Her Fight for Emancipation and Dignity
Feature photo: Harriet Tubman. Library of Congress, Rare Book and Special Collections Division, National American Woman Suffrage Association Collection. JK1881 .N357 sec. XVI, no. 3-9 NAWSA Coll series: Miller NAWSA Suffrage Scrapbooks, 1897-1911; Scrapbook 9 (1910-1911); http://hdl.loc.gov/loc.rbc/rbcmil.scrp7004801
By Karen Rodriguez
“I would make a home for them in the North, and the Lord helping me, I would bring them all here.” Harriet Tubman
In 1892 Harriet Tubman was granted an $8.00 per month widow’s pension in compensation for her Civil War service as a nurse, cook and a spy for the US Government’s Department of the South. At last, with a guaranteed pension and a bank loan secured with the help of the AME Zion Church, she was able to purchase 25 acres next to her Auburn, New York home and open a charity home for needy black Auburn residents.
Tubman had settled in Auburn in 1857. By this time her role as a conductor in the Underground Railroad was known. One prominent resident who had married into an Auburn family, Senator William Seward**, recognized Tubman’s bravery. He sold Tubman a home she could afford as a reward for her work. This home was often used as her Underground Railroad base of operations over the next couple of years.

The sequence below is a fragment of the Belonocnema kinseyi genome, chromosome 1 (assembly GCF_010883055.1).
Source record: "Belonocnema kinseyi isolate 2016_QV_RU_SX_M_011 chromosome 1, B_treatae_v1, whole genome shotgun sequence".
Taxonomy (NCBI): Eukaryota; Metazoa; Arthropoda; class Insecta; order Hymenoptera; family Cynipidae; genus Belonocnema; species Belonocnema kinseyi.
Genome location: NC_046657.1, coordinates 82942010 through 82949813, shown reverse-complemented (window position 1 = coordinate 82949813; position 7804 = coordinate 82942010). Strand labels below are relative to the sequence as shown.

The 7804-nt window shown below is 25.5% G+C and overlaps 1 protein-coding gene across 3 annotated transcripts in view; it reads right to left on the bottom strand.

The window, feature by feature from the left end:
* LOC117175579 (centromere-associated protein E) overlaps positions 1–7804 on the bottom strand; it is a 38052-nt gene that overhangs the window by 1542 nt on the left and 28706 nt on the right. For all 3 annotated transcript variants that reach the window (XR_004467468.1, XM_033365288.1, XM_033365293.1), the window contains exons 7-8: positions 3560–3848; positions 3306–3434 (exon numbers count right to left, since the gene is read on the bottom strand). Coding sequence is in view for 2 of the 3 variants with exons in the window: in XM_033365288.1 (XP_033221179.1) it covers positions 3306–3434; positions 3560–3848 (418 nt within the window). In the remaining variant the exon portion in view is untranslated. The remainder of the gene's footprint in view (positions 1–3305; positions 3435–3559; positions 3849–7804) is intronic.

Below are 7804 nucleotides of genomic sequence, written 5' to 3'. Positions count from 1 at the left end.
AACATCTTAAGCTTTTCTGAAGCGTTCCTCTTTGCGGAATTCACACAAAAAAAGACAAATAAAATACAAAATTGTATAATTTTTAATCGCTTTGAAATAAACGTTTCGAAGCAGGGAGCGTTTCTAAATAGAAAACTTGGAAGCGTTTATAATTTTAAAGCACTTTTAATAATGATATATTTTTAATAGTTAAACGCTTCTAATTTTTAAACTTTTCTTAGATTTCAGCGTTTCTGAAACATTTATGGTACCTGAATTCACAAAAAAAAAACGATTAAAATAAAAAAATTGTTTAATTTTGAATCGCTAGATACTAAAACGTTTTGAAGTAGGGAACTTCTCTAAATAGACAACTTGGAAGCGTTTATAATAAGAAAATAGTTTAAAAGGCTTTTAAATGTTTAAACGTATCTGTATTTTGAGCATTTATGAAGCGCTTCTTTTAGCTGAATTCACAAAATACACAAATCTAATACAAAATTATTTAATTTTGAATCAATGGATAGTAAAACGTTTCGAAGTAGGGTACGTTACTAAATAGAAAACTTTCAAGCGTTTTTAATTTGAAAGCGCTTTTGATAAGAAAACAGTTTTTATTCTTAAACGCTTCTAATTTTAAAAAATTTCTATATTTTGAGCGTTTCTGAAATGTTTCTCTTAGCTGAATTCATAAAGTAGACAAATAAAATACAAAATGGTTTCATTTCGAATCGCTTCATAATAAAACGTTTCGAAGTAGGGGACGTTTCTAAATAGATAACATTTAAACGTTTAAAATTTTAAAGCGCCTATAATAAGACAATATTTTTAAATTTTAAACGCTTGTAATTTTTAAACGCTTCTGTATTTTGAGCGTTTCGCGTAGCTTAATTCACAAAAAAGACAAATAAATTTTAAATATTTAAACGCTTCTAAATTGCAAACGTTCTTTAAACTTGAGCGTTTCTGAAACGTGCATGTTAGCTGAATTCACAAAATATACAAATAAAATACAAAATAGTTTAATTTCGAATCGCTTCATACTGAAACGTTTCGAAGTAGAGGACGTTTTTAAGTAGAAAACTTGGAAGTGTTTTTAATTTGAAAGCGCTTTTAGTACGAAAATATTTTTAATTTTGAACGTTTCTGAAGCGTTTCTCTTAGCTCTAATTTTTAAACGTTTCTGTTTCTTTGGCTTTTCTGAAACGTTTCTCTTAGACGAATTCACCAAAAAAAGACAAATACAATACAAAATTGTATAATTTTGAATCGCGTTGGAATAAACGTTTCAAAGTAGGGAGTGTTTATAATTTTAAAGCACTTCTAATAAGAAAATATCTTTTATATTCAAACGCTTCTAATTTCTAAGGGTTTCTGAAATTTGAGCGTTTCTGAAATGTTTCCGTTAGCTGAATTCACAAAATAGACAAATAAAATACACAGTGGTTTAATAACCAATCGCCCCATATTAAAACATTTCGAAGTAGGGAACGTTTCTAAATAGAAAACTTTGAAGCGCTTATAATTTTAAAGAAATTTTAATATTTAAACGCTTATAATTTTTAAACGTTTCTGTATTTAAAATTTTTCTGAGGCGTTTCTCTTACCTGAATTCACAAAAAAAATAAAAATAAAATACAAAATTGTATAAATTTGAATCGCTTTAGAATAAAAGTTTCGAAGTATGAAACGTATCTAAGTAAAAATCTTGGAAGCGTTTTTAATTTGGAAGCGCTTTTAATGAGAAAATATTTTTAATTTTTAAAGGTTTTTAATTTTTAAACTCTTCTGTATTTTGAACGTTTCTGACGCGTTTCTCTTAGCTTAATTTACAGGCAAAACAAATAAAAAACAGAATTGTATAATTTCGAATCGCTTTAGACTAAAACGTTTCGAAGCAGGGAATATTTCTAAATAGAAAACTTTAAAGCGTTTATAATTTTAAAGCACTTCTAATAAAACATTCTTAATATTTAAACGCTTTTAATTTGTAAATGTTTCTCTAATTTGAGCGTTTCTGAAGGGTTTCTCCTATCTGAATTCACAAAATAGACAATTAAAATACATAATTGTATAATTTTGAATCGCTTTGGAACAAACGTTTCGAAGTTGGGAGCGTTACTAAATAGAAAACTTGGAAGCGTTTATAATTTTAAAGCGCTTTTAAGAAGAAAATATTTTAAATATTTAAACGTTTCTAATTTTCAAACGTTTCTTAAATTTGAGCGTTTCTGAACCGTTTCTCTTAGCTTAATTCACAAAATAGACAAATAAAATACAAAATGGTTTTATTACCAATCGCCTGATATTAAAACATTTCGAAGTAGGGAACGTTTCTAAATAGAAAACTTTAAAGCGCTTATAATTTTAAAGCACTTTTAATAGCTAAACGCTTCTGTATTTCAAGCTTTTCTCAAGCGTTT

Of her early life little is known. Because slaves were considered property and most were illiterate, few records of life events were kept with the exception of the slave auctions. It is known that Tubman was born sometime between 1815 and 1825 (her gravestone says 1820) as Araminta Ross to slaves Harriet Green and Benjamin Ross on the Brodess plantation, somewhere near Bucktown, Maryland. She may have had a dozen siblings but it is unclear how many. Her grandmother, Modesty, had arrived on a slave ship and was bought by an Eastern Shore (Maryland) family named Pattison. Her heritage may have been African Ashanti. But no one, including Tubman, knew for sure.
As a girl as young as perhaps five years old, Araminta was sold to various families as a housekeeper, child care worker and whatever else was demanded of her. Overworked, often starved and beaten, by the time she was 12 years old she began working in the fields. When about the age of 13, she blocked an overseer from pursuing a field hand he intended to whip for some infraction. The overseer picked up a lead weight and threw it at the field hand but missed, instead hitting her in the head. Ill for months, the injury plagued her for the rest of her life. The injury is thought to have manifested itself as narcolepsy and hypnagogic hallucinations.
In 1844 slave Araminta Ross and free black John Tubman entered into an informal arrangement. Their arrangement was controlled by the slave owner; slaves and free blacks were not allowed to marry. Nothing is known about John Tubman’s background or his trade as a free man.
In 1849 Araminta’s master died and plantation rumor said she would be sold along with a couple of her brothers. She fled, alone, to Philadelphia where she found work and a welcoming group of both former slaves and abolitionists. Soon after, she changed her name from Araminta Ross to Harriet Tubman.